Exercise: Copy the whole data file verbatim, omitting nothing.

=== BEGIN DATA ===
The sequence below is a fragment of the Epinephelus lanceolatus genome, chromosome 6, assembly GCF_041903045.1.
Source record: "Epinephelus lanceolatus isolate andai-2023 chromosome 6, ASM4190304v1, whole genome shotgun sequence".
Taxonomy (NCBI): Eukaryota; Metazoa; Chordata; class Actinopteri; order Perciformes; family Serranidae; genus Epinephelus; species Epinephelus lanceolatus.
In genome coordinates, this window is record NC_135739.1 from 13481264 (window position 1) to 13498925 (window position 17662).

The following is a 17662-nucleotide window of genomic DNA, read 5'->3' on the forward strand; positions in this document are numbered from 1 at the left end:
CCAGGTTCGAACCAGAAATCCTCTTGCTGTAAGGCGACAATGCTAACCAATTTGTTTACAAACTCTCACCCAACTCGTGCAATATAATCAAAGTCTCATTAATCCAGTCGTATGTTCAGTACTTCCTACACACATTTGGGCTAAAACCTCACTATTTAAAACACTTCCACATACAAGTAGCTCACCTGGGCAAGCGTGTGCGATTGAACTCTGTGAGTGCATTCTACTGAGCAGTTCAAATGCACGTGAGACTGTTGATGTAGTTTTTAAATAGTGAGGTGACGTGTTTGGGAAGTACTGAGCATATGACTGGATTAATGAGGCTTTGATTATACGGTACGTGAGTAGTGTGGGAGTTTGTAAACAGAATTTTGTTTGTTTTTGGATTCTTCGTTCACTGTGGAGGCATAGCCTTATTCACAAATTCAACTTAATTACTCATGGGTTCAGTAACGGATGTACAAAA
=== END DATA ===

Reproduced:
The sequence below is a fragment of the Epinephelus lanceolatus genome, chromosome 6, assembly GCF_041903045.1.
Source record: "Epinephelus lanceolatus isolate andai-2023 chromosome 6, ASM4190304v1, whole genome shotgun sequence".
Taxonomy (NCBI): Eukaryota; Metazoa; Chordata; class Actinopteri; order Perciformes; family Serranidae; genus Epinephelus; species Epinephelus lanceolatus.
In genome coordinates, this window is record NC_135739.1 from 13481264 (window position 1) to 13498925 (window position 17662).

The following is a 17662-nucleotide window of genomic DNA, read 5'->3' on the forward strand; positions in this document are numbered from 1 at the left end:
CCAGGTTCGAACCAGAAATCCTCTTGCTGTAAGGCGACAATGCTAACCAATTTGTTTACAAACTCTCACCCAACTCGTGCAATATAATCAAAGTCTCATTAATCCAGTCGTATGTTCAGTACTTCCTACACACATTTGGGCTAAAACCTCACTATTTAAAACACTTCCACATACAAGTAGCTCACCTGGGCAAGCGTGTGCGATTGAACTCTGTGAGTGCATTCTACTGAGCAGTTCAAATGCACGTGAGACTGTTGATGTAGTTTTTAAATAGTGAGGTGACGTGTTTGGGAAGTACTGAGCATATGACTGGATTAATGAGGCTTTGATTATACGGTACGTGAGTAGTGTGGGAGTTTGTAAACAGAATTTTGTTTGTTTTTGGATTCTTCGTTCACTGTGGAGGCATAGCCTTATTCACAAATTCAACTTAATTACTCATGGGTTCAGTAACGGATGTACAAAA